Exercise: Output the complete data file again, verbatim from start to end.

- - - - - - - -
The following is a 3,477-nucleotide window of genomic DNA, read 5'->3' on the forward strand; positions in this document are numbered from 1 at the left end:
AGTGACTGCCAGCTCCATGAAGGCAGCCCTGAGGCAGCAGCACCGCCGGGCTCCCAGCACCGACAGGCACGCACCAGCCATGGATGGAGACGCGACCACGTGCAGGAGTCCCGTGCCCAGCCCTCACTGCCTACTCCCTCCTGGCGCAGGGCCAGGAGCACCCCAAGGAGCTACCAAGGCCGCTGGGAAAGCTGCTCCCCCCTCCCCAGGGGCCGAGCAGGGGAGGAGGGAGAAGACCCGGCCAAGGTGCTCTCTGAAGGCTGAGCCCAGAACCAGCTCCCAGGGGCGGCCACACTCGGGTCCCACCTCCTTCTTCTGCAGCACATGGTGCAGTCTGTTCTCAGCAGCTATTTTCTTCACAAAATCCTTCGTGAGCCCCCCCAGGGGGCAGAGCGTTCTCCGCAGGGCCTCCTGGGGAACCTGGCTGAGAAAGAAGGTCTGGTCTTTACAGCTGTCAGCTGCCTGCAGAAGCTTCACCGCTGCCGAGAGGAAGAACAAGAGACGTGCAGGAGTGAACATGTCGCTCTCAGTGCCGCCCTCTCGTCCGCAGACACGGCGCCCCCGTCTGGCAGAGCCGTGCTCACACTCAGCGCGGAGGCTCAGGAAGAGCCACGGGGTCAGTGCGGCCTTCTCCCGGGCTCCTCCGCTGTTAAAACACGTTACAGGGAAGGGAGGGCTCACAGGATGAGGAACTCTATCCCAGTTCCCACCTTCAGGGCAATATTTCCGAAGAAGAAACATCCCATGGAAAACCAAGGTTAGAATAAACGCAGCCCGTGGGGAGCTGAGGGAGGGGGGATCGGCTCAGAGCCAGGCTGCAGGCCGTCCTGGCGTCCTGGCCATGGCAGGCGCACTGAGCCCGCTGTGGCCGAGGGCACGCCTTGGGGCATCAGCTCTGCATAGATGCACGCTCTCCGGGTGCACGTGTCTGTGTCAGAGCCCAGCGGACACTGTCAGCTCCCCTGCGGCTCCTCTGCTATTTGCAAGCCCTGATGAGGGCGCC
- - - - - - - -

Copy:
The following is a 3,477-nucleotide window of genomic DNA, read 5'->3' on the forward strand; positions in this document are numbered from 1 at the left end:
AGTGACTGCCAGCTCCATGAAGGCAGCCCTGAGGCAGCAGCACCGCCGGGCTCCCAGCACCGACAGGCACGCACCAGCCATGGATGGAGACGCGACCACGTGCAGGAGTCCCGTGCCCAGCCCTCACTGCCTACTCCCTCCTGGCGCAGGGCCAGGAGCACCCCAAGGAGCTACCAAGGCCGCTGGGAAAGCTGCTCCCCCCTCCCCAGGGGCCGAGCAGGGGAGGAGGGAGAAGACCCGGCCAAGGTGCTCTCTGAAGGCTGAGCCCAGAACCAGCTCCCAGGGGCGGCCACACTCGGGTCCCACCTCCTTCTTCTGCAGCACATGGTGCAGTCTGTTCTCAGCAGCTATTTTCTTCACAAAATCCTTCGTGAGCCCCCCCAGGGGGCAGAGCGTTCTCCGCAGGGCCTCCTGGGGAACCTGGCTGAGAAAGAAGGTCTGGTCTTTACAGCTGTCAGCTGCCTGCAGAAGCTTCACCGCTGCCGAGAGGAAGAACAAGAGACGTGCAGGAGTGAACATGTCGCTCTCAGTGCCGCCCTCTCGTCCGCAGACACGGCGCCCCCGTCTGGCAGAGCCGTGCTCACACTCAGCGCGGAGGCTCAGGAAGAGCCACGGGGTCAGTGCGGCCTTCTCCCGGGCTCCTCCGCTGTTAAAACACGTTACAGGGAAGGGAGGGCTCACAGGATGAGGAACTCTATCCCAGTTCCCACCTTCAGGGCAATATTTCCGAAGAAGAAACATCCCATGGAAAACCAAGGTTAGAATAAACGCAGCCCGTGGGGAGCTGAGGGAGGGGGGATCGGCTCAGAGCCAGGCTGCAGGCCGTCCTGGCGTCCTGGCCATGGCAGGCGCACTGAGCCCGCTGTGGCCGAGGGCACGCCTTGGGGCATCAGCTCTGCATAGATGCACGCTCTCCGGGTGCACGTGTCTGTGTCAGAGCCCAGCGGACACTGTCAGCTCCCCTGCGGCTCCTCTGCTATTTGCAAGCCCTGATGAGGGCGCC